A wise man once said, the key to a good hike often lies in your backpack. Thinking about it, that’s actually true. After all, the backpack contains your sleeping pad (the most important and largest of the gears), water bottle, food, clothes, trekking poles, mobile, camera, well, you get the point.

Do you think so many things will fit in if you just shoved everything down the bag’s throat? Absolutely not, plus, the most grueling part will be carrying the load. That’s why you need to pack right and yes, even packing the backpack has some science behind it. So this article, we will cover how to pack a hiking backpack the right way.

There are 3 main priority areas of any backpack. That is the bottom, the core, and the top. Then come all the pockets, loops etc.

What goes down under

The things at the bottom of the backpack will require more effort to dig through and take out. That is why the gear least needed such as the sleeping bag/pad goes in first. Along with that go in the pillows, the sleeping pad, and other camping gear. This also provides adequate cushioning to the fragile stuff at the top like the food, camera, GoPro etc.

Pro Tip: Considering your sleeping pad/bag rolls up and comes with straps carrying it by strapping it on the outside of the bag is a great space-saving alternative especially when it just wouldn’t fit in.

Also, 90% of your camping gear goes into the bottom except for the tactical flashlight, batteries, trekking poles etc.

The Core

What you pack in the middle can make or break your hike. That is because all the stability comes from the core. And it is for this reason most experts recommend packing the heavy gear like the stove or grill, additional water bottles, food items, alcohol bottles or a beer canister (always and always carry a canister) in the middle.

In case you are carrying fuel to light up a grill or campfire make sure the bottle’s cap is tight (really tight) and it is positioned upright. Or simply stash the bottle into one of those side pockets. So if the bottle leaks, your gear, clothes etc. remains safe and sound.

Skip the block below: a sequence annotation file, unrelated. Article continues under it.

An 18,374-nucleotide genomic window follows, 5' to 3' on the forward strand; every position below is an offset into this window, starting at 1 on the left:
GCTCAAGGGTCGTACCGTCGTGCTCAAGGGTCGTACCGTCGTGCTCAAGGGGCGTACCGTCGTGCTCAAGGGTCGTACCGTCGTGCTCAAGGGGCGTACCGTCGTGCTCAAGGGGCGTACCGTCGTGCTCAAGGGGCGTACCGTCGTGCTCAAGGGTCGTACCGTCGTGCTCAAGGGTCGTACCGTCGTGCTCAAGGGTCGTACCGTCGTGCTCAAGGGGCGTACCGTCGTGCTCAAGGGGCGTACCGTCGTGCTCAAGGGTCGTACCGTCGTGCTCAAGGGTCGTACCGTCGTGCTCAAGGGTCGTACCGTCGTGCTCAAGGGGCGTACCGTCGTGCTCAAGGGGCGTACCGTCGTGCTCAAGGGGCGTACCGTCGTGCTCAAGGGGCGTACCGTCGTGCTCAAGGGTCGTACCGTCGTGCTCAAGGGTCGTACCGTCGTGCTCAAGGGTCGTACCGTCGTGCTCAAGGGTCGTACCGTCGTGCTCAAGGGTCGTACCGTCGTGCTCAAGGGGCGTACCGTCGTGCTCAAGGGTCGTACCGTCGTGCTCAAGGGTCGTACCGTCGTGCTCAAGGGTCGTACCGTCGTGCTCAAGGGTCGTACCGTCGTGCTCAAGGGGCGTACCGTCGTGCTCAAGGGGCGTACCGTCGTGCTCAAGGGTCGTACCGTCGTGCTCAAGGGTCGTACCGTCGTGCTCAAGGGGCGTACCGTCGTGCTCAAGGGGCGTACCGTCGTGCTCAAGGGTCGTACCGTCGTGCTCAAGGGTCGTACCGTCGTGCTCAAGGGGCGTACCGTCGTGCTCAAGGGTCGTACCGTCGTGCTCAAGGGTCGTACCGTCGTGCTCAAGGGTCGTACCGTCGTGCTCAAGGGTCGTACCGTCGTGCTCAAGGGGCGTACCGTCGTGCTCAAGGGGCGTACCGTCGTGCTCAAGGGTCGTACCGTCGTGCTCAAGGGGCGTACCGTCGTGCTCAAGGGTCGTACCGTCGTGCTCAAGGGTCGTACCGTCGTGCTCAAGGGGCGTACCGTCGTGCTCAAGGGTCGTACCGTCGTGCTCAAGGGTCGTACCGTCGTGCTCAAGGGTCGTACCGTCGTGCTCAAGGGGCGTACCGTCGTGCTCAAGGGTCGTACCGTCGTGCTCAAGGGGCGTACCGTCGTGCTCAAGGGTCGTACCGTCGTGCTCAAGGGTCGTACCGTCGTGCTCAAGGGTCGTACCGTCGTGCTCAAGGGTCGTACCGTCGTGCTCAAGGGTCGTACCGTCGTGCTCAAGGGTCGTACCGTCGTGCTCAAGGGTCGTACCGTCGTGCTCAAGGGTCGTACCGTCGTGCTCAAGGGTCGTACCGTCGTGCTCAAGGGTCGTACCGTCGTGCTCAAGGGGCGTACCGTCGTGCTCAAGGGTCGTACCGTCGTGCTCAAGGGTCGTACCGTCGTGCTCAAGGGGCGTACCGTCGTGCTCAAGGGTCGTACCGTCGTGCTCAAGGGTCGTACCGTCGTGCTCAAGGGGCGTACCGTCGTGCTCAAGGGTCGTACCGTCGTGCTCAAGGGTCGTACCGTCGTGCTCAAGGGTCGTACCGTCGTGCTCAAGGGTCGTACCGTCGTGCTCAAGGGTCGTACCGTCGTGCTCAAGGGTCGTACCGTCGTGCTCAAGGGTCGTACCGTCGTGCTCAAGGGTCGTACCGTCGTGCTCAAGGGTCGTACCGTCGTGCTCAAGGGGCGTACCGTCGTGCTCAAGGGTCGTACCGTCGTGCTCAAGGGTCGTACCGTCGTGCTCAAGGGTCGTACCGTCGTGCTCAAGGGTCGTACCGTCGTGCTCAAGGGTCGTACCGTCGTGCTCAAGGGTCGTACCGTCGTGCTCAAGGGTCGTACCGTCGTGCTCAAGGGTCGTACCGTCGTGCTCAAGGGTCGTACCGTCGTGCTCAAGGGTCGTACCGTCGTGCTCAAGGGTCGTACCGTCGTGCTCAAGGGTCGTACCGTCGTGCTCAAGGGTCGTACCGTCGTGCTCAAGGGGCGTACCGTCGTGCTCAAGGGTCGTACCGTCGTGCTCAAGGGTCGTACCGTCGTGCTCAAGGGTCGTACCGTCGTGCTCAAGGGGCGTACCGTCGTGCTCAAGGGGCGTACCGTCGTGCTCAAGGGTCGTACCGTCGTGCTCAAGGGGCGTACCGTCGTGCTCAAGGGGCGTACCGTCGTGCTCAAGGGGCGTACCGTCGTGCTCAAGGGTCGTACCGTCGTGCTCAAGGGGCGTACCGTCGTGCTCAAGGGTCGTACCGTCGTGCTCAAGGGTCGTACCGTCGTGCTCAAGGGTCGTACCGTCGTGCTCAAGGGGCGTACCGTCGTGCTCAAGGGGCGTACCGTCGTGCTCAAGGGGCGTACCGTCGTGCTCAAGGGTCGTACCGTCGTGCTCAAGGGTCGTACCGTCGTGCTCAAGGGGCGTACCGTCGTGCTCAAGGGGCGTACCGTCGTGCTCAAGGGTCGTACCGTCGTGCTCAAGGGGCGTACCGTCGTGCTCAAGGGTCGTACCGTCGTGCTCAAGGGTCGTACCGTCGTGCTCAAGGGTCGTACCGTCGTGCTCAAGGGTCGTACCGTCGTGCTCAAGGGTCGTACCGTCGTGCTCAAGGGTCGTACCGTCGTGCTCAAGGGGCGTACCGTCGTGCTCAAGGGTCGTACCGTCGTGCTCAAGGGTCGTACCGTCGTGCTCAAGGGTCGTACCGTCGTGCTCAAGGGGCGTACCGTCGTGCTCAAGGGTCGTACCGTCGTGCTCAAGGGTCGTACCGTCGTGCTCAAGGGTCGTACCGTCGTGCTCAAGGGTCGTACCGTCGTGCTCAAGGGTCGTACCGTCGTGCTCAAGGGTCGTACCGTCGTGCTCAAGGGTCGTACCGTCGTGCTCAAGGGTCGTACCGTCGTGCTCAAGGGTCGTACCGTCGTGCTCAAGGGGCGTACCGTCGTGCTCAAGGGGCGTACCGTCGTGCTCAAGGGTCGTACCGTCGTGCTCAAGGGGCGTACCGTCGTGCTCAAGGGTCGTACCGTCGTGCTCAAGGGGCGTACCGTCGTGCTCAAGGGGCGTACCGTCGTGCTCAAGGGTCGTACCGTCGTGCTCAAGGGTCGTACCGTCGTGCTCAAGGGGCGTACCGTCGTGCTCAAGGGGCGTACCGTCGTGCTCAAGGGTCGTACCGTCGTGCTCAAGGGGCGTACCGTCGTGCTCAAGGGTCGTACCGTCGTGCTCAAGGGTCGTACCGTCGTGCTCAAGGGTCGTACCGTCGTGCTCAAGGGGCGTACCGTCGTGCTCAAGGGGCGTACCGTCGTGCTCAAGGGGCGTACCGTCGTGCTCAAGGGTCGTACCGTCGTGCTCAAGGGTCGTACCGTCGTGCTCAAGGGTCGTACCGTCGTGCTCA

So why do we put the heavy stuff in the middle?

The reason is that it helps create the right balance by keeping the load downward. Place the heavy load in the bottom and the bag sags pulling you backward, place it too high and the bag feels bulky giving you a hunched aching back. And lets not even mention the injuries it leaves your shoulder muscles prone to.

The Top

Well, we are almost done with the packing so lets quickly go over what goes on the top. This portion of the bag is reserved for the hike-specific gear. When I say hike-specific gear, it includes everything you will or might need during the hike like your flashlight, emergency kit, the raincoat, rain cover for the bag, towel, some munchies to have along the way etc.

Side Pockets and Zippers

Every backpack comes with bottle holders on the sides that give you on the go access to water or any energy drink you intend on carrying (Gatorade is a personal favorite here).

Apart from that, there are also side zippers, a front pocket, a hip belt pocket and other pockets on the interior.

These pockets and zippers come in handy to store smaller essentials like your mobile. You would want quick access to your mobile which makes the hip belt the ideal place for it. You can also use it to store a map, compass, GPS, energy bars, rain cover, your ID, money and debit/credit cards.

Lash-points and loops